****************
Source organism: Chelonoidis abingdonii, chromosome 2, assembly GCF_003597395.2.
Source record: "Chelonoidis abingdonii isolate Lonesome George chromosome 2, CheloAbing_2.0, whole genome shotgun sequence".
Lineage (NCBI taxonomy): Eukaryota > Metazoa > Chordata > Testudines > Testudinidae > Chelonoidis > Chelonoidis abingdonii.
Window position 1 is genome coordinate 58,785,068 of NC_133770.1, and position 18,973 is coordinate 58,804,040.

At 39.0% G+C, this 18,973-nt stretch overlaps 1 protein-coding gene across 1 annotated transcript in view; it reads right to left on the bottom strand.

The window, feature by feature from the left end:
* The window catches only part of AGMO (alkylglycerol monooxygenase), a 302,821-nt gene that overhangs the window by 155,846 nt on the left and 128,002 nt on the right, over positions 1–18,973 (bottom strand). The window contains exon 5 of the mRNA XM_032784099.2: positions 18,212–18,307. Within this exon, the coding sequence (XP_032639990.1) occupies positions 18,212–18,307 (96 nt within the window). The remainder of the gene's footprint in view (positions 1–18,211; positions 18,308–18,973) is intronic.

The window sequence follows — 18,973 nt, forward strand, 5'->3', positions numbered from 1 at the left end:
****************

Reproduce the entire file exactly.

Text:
Source organism: Chelonoidis abingdonii, chromosome 2, assembly GCF_003597395.2.
Source record: "Chelonoidis abingdonii isolate Lonesome George chromosome 2, CheloAbing_2.0, whole genome shotgun sequence".
Lineage (NCBI taxonomy): Eukaryota > Metazoa > Chordata > Testudines > Testudinidae > Chelonoidis > Chelonoidis abingdonii.
Window position 1 is genome coordinate 58,785,068 of NC_133770.1, and position 18,973 is coordinate 58,804,040.

At 39.0% G+C, this 18,973-nt stretch overlaps 1 protein-coding gene across 1 annotated transcript in view; it reads right to left on the bottom strand.

The window, feature by feature from the left end:
* The window catches only part of AGMO (alkylglycerol monooxygenase), a 302,821-nt gene that overhangs the window by 155,846 nt on the left and 128,002 nt on the right, over positions 1–18,973 (bottom strand). The window contains exon 5 of the mRNA XM_032784099.2: positions 18,212–18,307. Within this exon, the coding sequence (XP_032639990.1) occupies positions 18,212–18,307 (96 nt within the window). The remainder of the gene's footprint in view (positions 1–18,211; positions 18,308–18,973) is intronic.

The window sequence follows — 18,973 nt, forward strand, 5'->3', positions numbered from 1 at the left end: